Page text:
Too many subverses
When Reddit started, it didn’t have a concept of subcommunities. It was more similar to how HackerNews or Lobste.rs are today. Eventually, Reddit started to create sections or subreddits, and in 2008 Reddit allowed their user base to create their own subreddits5, which were managed and moderated by the users who created them.
In this way, Reddit grew out its subreddits gradually, and their userbase expanded to fill those communities with content. Voat launched with the ability for people to create subverses. The original developers believed one of the major issues with subreddits was that some users were moderators for several subreddits, sometimes tens or hundreds of them. These types of users were often accused of collecting administration privileges, as no one person would have the time to give individual attention to so many communities.
Voat limits each account to only controlling a small number of subverses. A user could still administer many communities, but he or she would need to go through the additional hassle of using multiple accounts. Because of the limits of Voat’s CCP system, each of those accounts would need to participate and build up CCP in order to have the ability to rank posts down within the communities.
Because Voat allowed for the creation of arbitrary subverses from the beginning of its existence, it is also filled with many abandoned subverses that haven’t had contributors for months or years. During moments of influx from Reddit, many users created the same communities they enjoyed on Reddit, but there simply weren’t enough other users to keep content populated in those subverses consistently. Reddit has several dead communities as well, but nowhere near the level of Voat’s.
Voat had some early noble goals, mostly surrounding the idea of free speech. It was similar to Reddit, and both started off as open source. Where Voat is written in C# and still open source, Reddit is written in Python and became closed source in 20176. Today, Voat is clearly a cesspool of hate, racism and extremist ideologies. Some of this is due to the influx of people who have lost their voices on other platforms. However, much of this also comes from the poor design around Voat’s CCP system which, like the American voting system, has led to a system that poorly represents the actual views of the majority of people.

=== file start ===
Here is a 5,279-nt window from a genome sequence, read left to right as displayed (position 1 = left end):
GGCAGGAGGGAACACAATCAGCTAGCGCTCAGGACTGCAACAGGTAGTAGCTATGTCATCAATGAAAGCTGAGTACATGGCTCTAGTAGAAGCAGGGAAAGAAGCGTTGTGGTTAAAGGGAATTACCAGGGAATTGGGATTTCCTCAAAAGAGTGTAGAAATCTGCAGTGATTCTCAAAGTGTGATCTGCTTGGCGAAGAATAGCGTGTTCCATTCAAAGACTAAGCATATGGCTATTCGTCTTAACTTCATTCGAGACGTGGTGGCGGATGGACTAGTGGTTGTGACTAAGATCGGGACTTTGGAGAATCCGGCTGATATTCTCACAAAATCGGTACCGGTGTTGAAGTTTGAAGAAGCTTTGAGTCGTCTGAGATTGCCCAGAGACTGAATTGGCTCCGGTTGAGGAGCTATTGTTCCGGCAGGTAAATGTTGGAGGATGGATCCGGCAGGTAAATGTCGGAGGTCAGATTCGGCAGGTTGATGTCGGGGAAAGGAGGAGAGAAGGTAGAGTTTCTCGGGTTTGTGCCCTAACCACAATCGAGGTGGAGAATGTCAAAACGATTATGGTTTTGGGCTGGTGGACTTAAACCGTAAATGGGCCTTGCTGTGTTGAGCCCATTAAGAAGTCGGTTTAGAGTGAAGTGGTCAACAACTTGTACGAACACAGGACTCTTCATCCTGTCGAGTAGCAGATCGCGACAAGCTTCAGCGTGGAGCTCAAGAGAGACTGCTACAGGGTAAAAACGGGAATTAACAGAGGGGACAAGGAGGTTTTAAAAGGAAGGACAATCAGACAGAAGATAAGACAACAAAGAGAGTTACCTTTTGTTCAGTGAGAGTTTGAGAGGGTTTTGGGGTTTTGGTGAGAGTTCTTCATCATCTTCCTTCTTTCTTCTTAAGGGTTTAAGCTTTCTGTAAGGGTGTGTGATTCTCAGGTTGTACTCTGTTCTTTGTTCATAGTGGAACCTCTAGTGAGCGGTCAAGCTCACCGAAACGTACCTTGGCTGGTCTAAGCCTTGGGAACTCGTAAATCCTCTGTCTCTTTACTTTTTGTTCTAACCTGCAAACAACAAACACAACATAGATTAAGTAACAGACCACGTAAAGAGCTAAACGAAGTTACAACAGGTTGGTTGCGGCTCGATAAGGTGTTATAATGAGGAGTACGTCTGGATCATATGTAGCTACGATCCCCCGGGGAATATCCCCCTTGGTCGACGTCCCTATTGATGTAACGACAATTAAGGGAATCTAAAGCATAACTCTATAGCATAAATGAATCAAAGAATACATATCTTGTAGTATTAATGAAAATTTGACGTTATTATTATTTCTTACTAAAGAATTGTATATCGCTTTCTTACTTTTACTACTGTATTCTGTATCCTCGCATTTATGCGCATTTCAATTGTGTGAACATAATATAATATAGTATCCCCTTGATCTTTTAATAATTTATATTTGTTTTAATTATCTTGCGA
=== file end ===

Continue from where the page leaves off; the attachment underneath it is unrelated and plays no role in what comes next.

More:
Although I’ve focused on Reddit, since it’s directly comparable to the type of platform Voat is, Reddit isn’t alone in its attempt to police content. Twitter is actively trying to rewrite its history, and even major service providers have made decisions that have lead to effective censorship. The trouble with this type of platform restriction is that the opinions do not go away. Those who are removed from social media platforms often feel ostracized, angry and perhaps even vindicated in their persecution. They take to other platforms like Gab and Voat, where other like minded people validate those opinions. They leave larger Internet communities with a variety of voices that could potentially steer their own opinions in a more moderate direction.
This type of content restriction seems necessary for large platforms like Facebook, Twitter, Reddit, YouTube (Google) and others, in order to gain the trust of advertisers purchasing promotions on these platforms. It may benefit these large networks in the short term, and even be necessary to keep them profitable, or simply viable. However, the long term social effects of such policies could lead to large increases in polarization of people’s viewpoints and perceptions outside of the Internet. It can promote the relative safety of content in the short term, while chilling honest debates about more difficult topics, and eventually promoting a monopoly of ideas.
Reddit bans ‘Fat People Hate’ and other subreddits under new harassment rules. 10 June 2015. Robertson. The Verge. ↩
Does Anything Go? The Rise and Fall of a Racist Corner of Reddit16 July 2013. Todd. The Atlantic. ↩
Unmasking Reddit’s Violentacrez, The Biggest Troll on the Web. 12 October 2012. Chen. Gawker. ↩
An update on the state of the reddit/reddit and reddit/reddit-mobile repositories. 1 September 0217. KeyserSosa. Reddit. Retrieved 6 October 2019. ↩